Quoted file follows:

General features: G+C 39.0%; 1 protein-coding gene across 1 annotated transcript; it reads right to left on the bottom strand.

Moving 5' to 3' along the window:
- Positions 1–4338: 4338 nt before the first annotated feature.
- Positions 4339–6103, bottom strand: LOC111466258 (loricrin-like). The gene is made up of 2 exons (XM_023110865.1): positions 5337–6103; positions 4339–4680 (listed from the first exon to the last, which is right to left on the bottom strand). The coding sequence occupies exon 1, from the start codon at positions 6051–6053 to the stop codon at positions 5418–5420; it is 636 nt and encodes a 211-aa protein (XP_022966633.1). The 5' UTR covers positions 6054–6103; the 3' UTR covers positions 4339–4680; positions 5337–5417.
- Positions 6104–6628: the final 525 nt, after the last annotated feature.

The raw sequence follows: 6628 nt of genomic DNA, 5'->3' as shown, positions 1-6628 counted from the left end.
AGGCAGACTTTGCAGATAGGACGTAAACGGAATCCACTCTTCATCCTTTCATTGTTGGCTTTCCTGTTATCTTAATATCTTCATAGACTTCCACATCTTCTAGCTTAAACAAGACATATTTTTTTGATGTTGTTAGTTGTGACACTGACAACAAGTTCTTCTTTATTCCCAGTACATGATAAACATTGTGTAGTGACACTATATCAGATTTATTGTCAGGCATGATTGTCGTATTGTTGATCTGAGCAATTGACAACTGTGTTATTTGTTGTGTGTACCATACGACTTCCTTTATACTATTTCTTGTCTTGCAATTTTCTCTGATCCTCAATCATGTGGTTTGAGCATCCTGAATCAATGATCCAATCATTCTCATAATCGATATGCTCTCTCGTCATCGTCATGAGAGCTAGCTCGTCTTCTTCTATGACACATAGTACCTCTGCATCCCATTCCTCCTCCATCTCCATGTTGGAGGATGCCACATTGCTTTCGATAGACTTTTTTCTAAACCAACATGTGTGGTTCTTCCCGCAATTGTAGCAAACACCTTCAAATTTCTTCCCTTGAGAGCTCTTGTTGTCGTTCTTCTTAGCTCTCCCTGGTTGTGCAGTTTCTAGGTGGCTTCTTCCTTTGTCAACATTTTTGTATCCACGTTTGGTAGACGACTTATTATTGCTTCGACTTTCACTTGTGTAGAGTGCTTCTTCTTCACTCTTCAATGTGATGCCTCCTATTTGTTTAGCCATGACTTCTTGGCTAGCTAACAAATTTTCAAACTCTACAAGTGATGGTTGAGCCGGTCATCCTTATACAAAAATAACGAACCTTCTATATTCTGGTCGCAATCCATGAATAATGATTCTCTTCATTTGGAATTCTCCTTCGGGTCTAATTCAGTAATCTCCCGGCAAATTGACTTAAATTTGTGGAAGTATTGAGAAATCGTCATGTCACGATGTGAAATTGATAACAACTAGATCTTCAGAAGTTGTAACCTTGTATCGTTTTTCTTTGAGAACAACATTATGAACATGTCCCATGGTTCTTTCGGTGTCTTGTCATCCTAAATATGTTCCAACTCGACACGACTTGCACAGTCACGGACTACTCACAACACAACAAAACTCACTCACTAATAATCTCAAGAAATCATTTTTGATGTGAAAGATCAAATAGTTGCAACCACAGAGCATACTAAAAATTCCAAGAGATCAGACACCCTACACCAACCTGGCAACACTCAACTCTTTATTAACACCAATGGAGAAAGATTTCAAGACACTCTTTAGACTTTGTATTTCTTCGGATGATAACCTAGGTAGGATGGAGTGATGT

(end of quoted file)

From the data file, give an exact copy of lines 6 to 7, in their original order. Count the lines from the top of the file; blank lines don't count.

The raw sequence follows: 6628 nt of genomic DNA, 5'->3' as shown, positions 1-6628 counted from the left end.
AGGCAGACTTTGCAGATAGGACGTAAACGGAATCCACTCTTCATCCTTTCATTGTTGGCTTTCCTGTTATCTTAATATCTTCATAGACTTCCACATCTTCTAGCTTAAACAAGACATATTTTTTTGATGTTGTTAGTTGTGACACTGACAACAAGTTCTTCTTTATTCCCAGTACATGATAAACATTGTGTAGTGACACTATATCAGATTTATTGTCAGGCATGATTGTCGTATTGTTGATCTGAGCAATTGACAACTGTGTTATTTGTTGTGTGTACCATACGACTTCCTTTATACTATTTCTTGTCTTGCAATTTTCTCTGATCCTCAATCATGTGGTTTGAGCATCCTGAATCAATGATCCAATCATTCTCATAATCGATATGCTCTCTCGTCATCGTCATGAGAGCTAGCTCGTCTTCTTCTATGACACATAGTACCTCTGCATCCCATTCCTCCTCCATCTCCATGTTGGAGGATGCCACATTGCTTTCGATAGACTTTTTTCTAAACCAACATGTGTGGTTCTTCCCGCAATTGTAGCAAACACCTTCAAATTTCTTCCCTTGAGAGCTCTTGTTGTCGTTCTTCTTAGCTCTCCCTGGTTGTGCAGTTTCTAGGTGGCTTCTTCCTTTGTCAACATTTTTGTATCCACGTTTGGTAGACGACTTATTATTGCTTCGACTTTCACTTGTGTAGAGTGCTTCTTCTTCACTCTTCAATGTGATGCCTCCTATTTGTTTAGCCATGACTTCTTGGCTAGCTAACAAATTTTCAAACTCTACAAGTGATGGTTGAGCCGGTCATCCTTATACAAAAATAACGAACCTTCTATATTCTGGTCGCAATCCATGAATAATGATTCTCTTCATTTGGAATTCTCCTTCGGGTCTAATTCAGTAATCTCCCGGCAAATTGACTTAAATTTGTGGAAGTATTGAGAAATCGTCATGTCACGATGTGAAATTGATAACAACTAGATCTTCAGAAGTTGTAACCTTGTATCGTTTTTCTTTGAGAACAACATTATGAACATGTCCCATGGTTCTTTCGGTGTCTTGTCATCCTAAATATGTTCCAACTCGACACGACTTGCACAGTCACGGACTACTCACAACACAACAAAACTCACTCACTAATAATCTCAAGAAATCATTTTTGATGTGAAAGATCAAATAGTTGCAACCACAGAGCATACTAAAAATTCCAAGAGATCAGACACCCTACACCAACCTGGCAACACTCAACTCTTTATTAACACCAATGGAGAAAGATTTCAAGACACTCTTTAGACTTTGTATTTCTTCGGATGATAACCTAGGTAGGATGGAGTGATGT